Depression in Conjunction with Addiction

Conditions like depression often co-occur with substance abuse; Treatment at New Method Wellness provides a secure, tranquil environment from which patients and clinicians can work toward the goal of getting free from addiction and other debilitating symptoms to find healthy tools to balance and maintain a functional lifestyle.

What is Depression?

Depression can best be described as a continuous feeling of sadness, the blues, unhappiness, misery or hopelessness. Though everyone gets down once in a while, depression usually lasts for more than a few days or weeks at a time. Clinical depression is a mood disorder that interferes with everyday life for longer periods of time.

Some symptoms of depression can be all or some of the following:

  • Insomnia or hypersomnia
  • Changes in appetite with significant weight gain or loss
  • Lethargy
  • Feelings of worthlessness
  • Feelings of hopelessness or pessimism
  • Self hatred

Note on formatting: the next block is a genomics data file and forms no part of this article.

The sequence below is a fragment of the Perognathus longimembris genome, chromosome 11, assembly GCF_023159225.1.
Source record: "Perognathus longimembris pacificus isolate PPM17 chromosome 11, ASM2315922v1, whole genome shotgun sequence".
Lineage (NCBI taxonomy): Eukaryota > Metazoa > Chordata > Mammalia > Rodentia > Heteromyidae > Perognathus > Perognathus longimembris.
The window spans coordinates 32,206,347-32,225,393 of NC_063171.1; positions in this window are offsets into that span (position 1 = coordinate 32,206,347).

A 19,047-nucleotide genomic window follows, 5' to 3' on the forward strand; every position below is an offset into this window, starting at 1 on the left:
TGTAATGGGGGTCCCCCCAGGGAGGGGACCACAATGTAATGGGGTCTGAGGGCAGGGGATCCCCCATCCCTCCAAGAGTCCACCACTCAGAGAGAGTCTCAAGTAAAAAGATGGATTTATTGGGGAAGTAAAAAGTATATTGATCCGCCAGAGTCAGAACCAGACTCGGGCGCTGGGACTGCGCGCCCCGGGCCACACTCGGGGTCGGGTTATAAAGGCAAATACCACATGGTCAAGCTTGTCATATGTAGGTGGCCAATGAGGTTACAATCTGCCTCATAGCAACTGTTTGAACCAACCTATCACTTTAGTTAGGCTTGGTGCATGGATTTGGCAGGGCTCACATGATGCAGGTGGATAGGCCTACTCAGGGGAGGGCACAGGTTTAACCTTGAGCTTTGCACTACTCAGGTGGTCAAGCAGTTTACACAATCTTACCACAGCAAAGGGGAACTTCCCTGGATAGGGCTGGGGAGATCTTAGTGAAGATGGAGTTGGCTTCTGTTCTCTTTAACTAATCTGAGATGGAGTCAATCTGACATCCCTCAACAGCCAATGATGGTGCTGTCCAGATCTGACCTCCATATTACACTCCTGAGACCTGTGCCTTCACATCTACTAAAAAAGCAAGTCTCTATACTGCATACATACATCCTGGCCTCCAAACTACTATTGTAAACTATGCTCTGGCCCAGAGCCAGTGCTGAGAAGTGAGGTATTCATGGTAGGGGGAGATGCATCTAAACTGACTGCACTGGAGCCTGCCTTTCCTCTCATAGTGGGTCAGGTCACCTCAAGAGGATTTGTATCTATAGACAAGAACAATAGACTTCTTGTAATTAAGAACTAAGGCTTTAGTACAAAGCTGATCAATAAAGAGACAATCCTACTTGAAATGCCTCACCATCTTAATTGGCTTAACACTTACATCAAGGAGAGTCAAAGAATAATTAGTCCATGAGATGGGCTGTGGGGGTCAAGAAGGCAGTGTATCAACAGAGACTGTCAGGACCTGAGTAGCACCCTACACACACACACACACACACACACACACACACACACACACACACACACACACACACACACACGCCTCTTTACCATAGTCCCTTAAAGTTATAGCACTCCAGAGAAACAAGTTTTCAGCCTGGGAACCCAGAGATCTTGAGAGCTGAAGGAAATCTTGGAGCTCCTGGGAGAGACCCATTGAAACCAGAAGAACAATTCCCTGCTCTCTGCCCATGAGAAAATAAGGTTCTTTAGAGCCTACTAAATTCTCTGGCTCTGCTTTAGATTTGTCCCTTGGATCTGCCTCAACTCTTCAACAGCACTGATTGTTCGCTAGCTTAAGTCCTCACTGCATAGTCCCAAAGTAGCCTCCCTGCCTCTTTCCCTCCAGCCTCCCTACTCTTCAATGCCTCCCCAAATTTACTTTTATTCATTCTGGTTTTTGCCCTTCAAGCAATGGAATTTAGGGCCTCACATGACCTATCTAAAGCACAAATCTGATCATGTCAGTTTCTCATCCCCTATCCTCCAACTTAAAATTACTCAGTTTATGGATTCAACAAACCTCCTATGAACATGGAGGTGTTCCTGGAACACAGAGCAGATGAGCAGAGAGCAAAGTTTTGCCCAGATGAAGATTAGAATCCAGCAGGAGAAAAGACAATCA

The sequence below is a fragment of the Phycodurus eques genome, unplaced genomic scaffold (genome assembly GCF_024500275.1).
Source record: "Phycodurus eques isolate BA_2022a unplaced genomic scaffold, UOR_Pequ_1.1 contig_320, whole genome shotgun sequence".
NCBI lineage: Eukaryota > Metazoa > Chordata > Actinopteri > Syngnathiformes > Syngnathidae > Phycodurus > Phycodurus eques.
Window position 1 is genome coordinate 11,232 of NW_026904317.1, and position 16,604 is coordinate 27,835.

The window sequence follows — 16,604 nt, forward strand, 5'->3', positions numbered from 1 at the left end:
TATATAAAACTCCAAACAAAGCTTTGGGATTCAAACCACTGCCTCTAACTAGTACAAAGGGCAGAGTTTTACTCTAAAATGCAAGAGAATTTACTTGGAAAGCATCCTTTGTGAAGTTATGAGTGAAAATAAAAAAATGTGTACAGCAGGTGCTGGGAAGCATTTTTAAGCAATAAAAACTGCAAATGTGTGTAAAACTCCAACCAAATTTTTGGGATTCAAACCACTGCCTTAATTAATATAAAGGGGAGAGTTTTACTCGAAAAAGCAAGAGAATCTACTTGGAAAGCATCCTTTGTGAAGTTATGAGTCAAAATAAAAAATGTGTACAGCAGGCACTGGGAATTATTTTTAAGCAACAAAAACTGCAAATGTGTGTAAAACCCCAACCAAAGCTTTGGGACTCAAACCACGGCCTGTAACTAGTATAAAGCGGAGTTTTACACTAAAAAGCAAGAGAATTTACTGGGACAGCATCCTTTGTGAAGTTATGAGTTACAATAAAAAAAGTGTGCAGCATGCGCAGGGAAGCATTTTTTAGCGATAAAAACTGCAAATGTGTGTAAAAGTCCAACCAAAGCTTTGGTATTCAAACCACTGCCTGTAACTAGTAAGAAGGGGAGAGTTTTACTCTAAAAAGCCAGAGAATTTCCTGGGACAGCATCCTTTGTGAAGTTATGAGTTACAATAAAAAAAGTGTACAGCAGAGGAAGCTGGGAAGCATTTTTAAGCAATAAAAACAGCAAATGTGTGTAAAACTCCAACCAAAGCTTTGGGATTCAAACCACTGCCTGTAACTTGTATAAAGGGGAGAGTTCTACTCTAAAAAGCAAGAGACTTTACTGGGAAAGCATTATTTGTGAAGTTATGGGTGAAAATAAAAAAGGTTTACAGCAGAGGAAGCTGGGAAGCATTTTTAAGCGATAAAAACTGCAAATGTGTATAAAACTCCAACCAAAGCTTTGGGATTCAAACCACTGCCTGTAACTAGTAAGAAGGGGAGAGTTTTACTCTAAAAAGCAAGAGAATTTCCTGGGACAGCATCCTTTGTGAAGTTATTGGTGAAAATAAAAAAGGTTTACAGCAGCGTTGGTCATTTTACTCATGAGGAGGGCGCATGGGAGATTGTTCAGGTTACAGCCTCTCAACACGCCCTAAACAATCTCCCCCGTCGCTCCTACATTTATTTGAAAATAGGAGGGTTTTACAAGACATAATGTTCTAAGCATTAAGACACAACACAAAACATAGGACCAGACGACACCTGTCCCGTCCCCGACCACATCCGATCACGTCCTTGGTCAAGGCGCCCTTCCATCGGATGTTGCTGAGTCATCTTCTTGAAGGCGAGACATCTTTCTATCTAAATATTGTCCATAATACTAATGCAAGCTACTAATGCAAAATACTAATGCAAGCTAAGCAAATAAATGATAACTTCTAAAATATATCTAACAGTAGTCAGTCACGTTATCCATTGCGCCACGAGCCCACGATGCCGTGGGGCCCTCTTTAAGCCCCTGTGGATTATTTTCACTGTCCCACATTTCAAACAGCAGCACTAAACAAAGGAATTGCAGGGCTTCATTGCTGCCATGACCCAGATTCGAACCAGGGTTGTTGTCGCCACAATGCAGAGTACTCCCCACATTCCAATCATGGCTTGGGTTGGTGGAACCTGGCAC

• Guilt
  • Loss of pleasure in regular activities
  • Loss of libido
  • difficulty concentrating or making decisions
  • Irritability or restlessness
  • Suicidal thoughts or ideation

Some forms of depression include major depression, atypical depression and dysthymia.

Major depression is diagnosed when at least five depression symptoms are present and last for more than two weeks. Minor depression is diagnosed when fewer than five symptoms are present and last for at least two weeks.

Atypical depression occurs in about one third of patients who are diagnosed with clinical depression and includes symptoms of overeating and over sleeping.

Dysthymia is a more mild, longer lasting form of depression that is often compared to a low level general dissatisfaction with life; Dysthymia often lasts for years as it goes undiagnosed and untreated.

Other forms of depression are post partum depression, premenstrual dysphoric disorder (PMDD and Seasonal Affective Disorder (SAD).

Treatment of depression in conjunction with addiction at New Method Wellness entails a comprehensive, holistic approach and, as with all dual diagnostic conditions, each patient will work closely with their clinician and staff psychiatrist to outline the best treatment plan for them as an individual. As always, the best therapeutic approach will be taken to suit the patient’s lifestyle and health considerations, severity of the disorder and other co-occurring conditions.